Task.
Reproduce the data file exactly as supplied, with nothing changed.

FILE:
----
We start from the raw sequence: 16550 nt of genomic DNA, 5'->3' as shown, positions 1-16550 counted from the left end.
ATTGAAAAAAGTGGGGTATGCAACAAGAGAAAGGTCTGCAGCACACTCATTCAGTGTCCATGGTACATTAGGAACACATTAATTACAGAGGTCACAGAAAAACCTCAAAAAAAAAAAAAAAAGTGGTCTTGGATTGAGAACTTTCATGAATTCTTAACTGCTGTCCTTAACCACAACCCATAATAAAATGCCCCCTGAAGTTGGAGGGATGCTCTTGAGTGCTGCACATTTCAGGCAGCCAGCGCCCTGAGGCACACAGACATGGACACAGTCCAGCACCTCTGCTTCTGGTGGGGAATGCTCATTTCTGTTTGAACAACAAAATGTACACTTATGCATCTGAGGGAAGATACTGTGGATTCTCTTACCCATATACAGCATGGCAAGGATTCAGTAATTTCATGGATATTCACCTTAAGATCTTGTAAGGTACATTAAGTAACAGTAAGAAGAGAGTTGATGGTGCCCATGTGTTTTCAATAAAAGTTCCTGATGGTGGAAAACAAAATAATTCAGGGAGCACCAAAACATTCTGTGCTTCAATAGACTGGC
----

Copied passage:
We start from the raw sequence: 16550 nt of genomic DNA, 5'->3' as shown, positions 1-16550 counted from the left end.
ATTGAAAAAAGTGGGGTATGCAACAAGAGAAAGGTCTGCAGCACACTCATTCAGTGTCCATGGTACATTAGGAACACATTAATTACAGAGGTCACAGAAAAACCTCAAAAAAAAAAAAAAAAGTGGTCTTGGATTGAGAACTTTCATGAATTCTTAACTGCTGTCCTTAACCACAACCCATAATAAAATGCCCCCTGAAGTTGGAGGGATGCTCTTGAGTGCTGCACATTTCAGGCAGCCAGCGCCCTGAGGCACACAGACATGGACACAGTCCAGCACCTCTGCTTCTGGTGGGGAATGCTCATTTCTGTTTGAACAACAAAATGTACACTTATGCATCTGAGGGAAGATACTGTGGATTCTCTTACCCATATACAGCATGGCAAGGATTCAGTAATTTCATGGATATTCACCTTAAGATCTTGTAAGGTACATTAAGTAACAGTAAGAAGAGAGTTGATGGTGCCCATGTGTTTTCAATAAAAGTTCCTGATGGTGGAAAACAAAATAATTCAGGGAGCACCAAAACATTCTGTGCTTCAATAGACTGGC